Other Articles You Might Like
Tendo is a sleepy rural town in Japan’s rural northern Yamagata Prefecture, famed for its production of shogi chess pieces, its fertile farmland fed by the pure waters flowing down from the Ou mountain range, and a Panasonic factory producing hi-tech camera lenses. It is also home to sake giant Dewasakura. However, it is to meet another local sake maker that the Foodies Go Local team takes the bullet train north. We are here to visit the Mitobe Shuzo brewery, and its innovative, free-thinking CEO, Toshinobu Mitobe.
“Our family started brewing sake here in Yamagata in 1898, the 31st year of the Meiji era,” Mitobe explains, “as well as other concerns such as soy sauce production and creating Japanese gardens. Except for the war years, we’ve been making sake ever since”.
Tradition is an intrinsic element in the Japanese sake industry, and Mitobe Shuzo clearly has plenty of that, but Tomonobu Mitobe is more concerned with looking to the future than the past, and the jovial forty-something is not afraid to take a different approach to his craft than his more conservative peers.
“I usually start describing our brewery’s ‘identity’ by pointing out the amount of sake we produce. We make 800 koku a year,” he explains, using the old school terminology of the trade. “That translates to 80,000 bottles a year. We make various sakes, but seven years ago we stopped adding distilled alcohol like many makers do. All our sakes are purely junmaishu”. By industry standards, this is rather small, but this scale has allowed them to focus on quality and innovation.
Mitobe has lived, studied and traveled overseas, and as he describes the work he clearly loves, he switches from Japanese to English and back, talking in a frank and open, casual manner that is rather far from the deadly serious, rather austere mien of many a kuramoto brewery boss.
“Some sake makers go on and on about the particular virtues of their sake, about their kodawari (unique) this and their tokucho (special quality) that, but frankly we can’t be bothered to go in for all that. We like to keep it simple, and say “This is our sake, and we think it’s delicious. We hope you think so too”. Of course, if someone asks us to go into detail, we are happy to explain, but basically our sake is, well, our sake”.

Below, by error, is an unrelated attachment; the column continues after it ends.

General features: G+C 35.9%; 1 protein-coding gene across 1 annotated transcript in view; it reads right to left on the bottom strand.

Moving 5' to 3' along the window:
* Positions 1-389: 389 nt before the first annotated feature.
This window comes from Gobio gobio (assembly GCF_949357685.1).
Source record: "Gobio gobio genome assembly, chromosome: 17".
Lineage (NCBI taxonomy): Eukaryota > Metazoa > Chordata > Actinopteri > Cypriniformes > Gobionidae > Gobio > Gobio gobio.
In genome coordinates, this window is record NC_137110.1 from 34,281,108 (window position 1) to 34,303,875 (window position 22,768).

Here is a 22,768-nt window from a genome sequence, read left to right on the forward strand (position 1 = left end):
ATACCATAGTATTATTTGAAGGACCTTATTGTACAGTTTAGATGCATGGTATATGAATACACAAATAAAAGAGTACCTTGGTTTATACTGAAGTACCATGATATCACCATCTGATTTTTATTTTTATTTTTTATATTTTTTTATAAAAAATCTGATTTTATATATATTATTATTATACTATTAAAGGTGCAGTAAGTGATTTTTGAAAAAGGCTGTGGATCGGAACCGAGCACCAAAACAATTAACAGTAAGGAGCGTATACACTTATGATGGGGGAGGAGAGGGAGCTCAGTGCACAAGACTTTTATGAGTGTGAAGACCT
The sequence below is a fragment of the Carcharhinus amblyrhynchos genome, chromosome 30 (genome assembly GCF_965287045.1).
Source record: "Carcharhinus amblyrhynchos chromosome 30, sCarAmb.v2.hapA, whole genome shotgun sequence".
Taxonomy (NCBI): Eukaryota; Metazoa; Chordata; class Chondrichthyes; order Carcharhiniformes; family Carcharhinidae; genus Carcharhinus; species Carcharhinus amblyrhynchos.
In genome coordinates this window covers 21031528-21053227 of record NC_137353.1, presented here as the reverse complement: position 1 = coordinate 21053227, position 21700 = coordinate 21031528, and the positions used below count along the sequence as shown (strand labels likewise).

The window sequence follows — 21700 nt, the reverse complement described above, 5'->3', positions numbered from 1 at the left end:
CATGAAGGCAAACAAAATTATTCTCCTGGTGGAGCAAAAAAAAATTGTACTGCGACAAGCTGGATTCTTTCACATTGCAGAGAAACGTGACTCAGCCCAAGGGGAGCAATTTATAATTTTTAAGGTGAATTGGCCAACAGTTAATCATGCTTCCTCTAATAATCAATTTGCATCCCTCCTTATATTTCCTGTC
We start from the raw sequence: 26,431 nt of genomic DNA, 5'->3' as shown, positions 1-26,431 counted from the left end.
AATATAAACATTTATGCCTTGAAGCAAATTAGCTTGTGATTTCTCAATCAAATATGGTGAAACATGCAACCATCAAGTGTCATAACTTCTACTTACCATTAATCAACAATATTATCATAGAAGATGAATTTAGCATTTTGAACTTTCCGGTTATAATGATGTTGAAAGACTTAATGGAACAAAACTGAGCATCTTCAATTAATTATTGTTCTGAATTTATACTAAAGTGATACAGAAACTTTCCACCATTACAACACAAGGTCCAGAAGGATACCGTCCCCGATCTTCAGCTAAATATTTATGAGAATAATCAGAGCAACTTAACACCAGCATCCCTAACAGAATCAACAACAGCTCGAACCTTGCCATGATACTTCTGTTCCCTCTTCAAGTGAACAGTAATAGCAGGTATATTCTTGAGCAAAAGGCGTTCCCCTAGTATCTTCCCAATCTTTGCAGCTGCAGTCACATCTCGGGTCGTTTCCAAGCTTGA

It’s a refreshingly straight approach. Rather than going into the technical details of production, Mitobe (pictured above, right) and his right-hand man, Jun Yuuki (above left), a former designer turned sake brewer, are keen to talk about their vision for Mitobe Shuzo, and those in the local Yamagata and larger community with whom they work.
“When we introduce ourselves,” says Mitobe, “we inevitably start by talking not about sake, but rather about agriculture. Back in 2004 we began to grow our own sakamai (rice for producing sake) in the Haramachi area of Tendo. It was the Yamadanishiki strain. We started with about 17 acres. Now we have started growing rice in the Tozenji and Tamugino districts of the city too, and we are up to about 550 acres”.
We jump into our rentacar, and drive a short distance through apple orchards towards the Ou Mountains in the distance. Soon we are in rice farmland. We turn down a narrow well-maintained asphalted road, and soon come to one of Mitobe’s fields. It’s a hot late-summer morning, and the shriek of cicadas fills the air.
In the distance there’s a loud boom that makes me jump. A crow scarer, I realize. Mitobe points to a neighboring field, greener, the rice more advanced, than his own. “That’s ordinary rice,” he tells us, “almost ready to harvest. Sakamai grows more slowly”. He scrutinizes the field with a mild frown. “This year we’ve got a lot of weeds in there. That’s going to be one large job for somebody.” And with that he let’s out a belly laugh. That somebody is quite likely Tomonobu Mitobe…
For more on the Master Sake Makers of Yamagata click here.